On March 12, 2021 NY’s Governor Cuomo signed a law (amending the New York Labor Law) that entitles employees to up to four hours of paid leave per COVID-19 vaccine dose. The law took effect immediately and the leave entitlement is set to expire on December 31, 2022.
The new law provides:
· Four hours of paid vaccination leave per dose: All NY employers are now required to provide a paid leave of absence to employees for “a sufficient period of time, not to exceed four hours per vaccine injection” to obtain the COVID-19 vaccine. For employees who receive the Pfizer or Moderna vaccine, this law requires employers to grant up to eight hours of leave for the vaccination (four hours per dose). For those receiving the Johnson & Johnson vaccination, the employee would only be entitled to one four-hour leave period.
· Regular Rate of Pay: Employers must pay employees at their regular rate of pay for any hours of vaccination leave.
· Retaliation Prohibited: The law prohibits employers from retaliating against employees who request or take vaccination leave, or otherwise exercise their rights under the new law.
· Collective Bargaining Agreements: The law makes explicit that where employees are granted vaccination leave rights by a collective bargaining agreement (CBA), the CBA controls, but only where the CBA references the new provision of the New York Labor Law.
· Vaccination Leave Must Be in Addition to Other Required Leaves: Employers cannot require employees to use any sick leave that they are entitled to, such as leave provided under a company’s sick leave policy, under the New York State Paid Sick Leave Law, under the New York City Earned Sick and Safe Time Act, or any other earned accrued leave. The new vaccination leave is required to be provided on top of any such leaves.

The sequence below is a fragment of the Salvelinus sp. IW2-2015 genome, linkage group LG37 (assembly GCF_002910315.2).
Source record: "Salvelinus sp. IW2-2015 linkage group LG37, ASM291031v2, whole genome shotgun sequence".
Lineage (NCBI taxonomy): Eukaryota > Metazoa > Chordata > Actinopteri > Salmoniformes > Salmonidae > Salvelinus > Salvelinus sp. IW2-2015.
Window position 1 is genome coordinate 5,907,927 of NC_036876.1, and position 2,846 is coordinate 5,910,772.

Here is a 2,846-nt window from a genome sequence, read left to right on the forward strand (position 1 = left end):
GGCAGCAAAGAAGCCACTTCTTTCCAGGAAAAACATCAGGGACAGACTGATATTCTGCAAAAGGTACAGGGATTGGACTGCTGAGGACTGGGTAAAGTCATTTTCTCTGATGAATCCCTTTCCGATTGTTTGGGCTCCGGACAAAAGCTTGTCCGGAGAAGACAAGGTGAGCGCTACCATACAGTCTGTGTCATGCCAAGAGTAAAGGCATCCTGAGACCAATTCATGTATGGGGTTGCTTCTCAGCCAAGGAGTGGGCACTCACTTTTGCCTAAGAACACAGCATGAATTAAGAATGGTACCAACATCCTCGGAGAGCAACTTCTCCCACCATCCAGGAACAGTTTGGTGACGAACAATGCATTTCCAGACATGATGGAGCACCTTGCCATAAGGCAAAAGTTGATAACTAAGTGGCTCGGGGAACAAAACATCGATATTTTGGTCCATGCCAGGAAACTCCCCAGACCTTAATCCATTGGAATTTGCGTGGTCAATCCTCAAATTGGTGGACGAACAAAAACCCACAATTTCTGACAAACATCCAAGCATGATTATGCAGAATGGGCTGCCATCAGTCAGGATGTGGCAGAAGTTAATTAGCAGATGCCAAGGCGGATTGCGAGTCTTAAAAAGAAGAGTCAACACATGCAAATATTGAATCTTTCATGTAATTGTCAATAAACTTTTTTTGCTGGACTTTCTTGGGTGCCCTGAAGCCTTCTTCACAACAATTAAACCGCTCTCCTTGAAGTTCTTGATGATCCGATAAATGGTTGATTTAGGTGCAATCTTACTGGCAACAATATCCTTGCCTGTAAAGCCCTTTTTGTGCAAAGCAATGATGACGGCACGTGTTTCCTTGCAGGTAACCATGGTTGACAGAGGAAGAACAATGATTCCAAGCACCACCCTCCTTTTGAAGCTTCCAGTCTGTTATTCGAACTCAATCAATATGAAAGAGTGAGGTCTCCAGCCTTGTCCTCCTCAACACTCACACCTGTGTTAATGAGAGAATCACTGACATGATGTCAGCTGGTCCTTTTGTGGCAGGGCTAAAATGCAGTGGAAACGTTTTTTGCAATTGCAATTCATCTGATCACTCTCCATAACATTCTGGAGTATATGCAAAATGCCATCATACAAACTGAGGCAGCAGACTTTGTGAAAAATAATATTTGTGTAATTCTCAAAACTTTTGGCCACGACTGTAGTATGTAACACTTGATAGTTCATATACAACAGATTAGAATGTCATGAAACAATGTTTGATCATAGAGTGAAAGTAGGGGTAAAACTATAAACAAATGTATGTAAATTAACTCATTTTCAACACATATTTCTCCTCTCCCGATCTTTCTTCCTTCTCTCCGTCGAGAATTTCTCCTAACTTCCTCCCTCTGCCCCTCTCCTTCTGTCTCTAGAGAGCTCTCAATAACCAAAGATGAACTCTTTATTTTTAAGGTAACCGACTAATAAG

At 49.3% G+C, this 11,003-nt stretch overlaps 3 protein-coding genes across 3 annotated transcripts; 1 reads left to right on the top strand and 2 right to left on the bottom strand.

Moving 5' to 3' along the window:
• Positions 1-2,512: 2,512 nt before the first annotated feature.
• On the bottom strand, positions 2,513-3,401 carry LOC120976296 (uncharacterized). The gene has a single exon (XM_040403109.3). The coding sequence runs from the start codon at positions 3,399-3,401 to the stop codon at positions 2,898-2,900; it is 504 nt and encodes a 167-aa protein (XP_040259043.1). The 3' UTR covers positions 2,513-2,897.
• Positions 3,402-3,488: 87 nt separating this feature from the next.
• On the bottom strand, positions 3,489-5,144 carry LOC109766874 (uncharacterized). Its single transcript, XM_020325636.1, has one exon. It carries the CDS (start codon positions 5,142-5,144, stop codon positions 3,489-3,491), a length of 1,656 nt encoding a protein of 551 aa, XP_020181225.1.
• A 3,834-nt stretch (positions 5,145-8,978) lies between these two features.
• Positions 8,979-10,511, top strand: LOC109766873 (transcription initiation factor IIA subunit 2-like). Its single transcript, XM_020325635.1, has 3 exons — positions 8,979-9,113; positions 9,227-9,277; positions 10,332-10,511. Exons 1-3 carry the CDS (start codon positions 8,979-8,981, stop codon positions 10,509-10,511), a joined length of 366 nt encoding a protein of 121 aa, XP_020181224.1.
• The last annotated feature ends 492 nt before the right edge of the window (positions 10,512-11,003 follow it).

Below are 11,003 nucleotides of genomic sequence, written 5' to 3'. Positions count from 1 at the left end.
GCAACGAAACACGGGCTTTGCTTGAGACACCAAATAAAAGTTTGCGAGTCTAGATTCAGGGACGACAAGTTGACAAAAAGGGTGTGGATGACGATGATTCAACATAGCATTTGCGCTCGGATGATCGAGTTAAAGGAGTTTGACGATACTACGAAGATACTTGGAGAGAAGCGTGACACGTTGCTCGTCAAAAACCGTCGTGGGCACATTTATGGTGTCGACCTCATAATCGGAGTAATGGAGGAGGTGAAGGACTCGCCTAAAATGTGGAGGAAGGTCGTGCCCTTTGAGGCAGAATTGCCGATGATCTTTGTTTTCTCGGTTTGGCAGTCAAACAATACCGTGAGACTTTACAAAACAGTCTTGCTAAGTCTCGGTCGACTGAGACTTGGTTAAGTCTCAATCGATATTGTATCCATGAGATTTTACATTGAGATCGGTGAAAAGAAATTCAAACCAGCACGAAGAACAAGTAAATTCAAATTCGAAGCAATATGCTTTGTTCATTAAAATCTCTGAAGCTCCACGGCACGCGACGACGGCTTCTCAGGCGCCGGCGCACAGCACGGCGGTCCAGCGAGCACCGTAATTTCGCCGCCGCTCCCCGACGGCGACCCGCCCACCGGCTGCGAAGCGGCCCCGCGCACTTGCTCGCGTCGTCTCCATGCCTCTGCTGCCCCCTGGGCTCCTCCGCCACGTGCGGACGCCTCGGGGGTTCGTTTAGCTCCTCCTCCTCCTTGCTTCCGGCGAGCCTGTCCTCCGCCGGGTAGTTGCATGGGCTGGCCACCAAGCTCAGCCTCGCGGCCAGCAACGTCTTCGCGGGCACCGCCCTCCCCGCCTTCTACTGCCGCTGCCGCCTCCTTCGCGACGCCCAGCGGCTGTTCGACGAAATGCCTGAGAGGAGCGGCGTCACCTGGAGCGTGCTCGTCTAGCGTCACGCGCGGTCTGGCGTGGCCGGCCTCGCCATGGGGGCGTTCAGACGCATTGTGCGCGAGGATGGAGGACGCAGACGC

When the law was signed it was silent on what, if any, documentation an employer could request of its employees to verify their need for this leave. The New York Department of Labor recently released guidance on the new law in the form of Frequently Asked Questions, available on the DOL’s website.
The guidance confirms that employers may require employees to give notice of the need to take time off for vaccination as well as permitting employers to require employees to provide proof of vaccination. If employers do require proof of vaccination, the DOL advises that “employers are encouraged to consider any confidentiality requirements applicable to such records prior to requesting proof of vaccination”.
New York employers should take steps to come into compliance, including updating leave policies, training managers on new leave entitlements, and coordinating responses to employees requesting vaccination leave.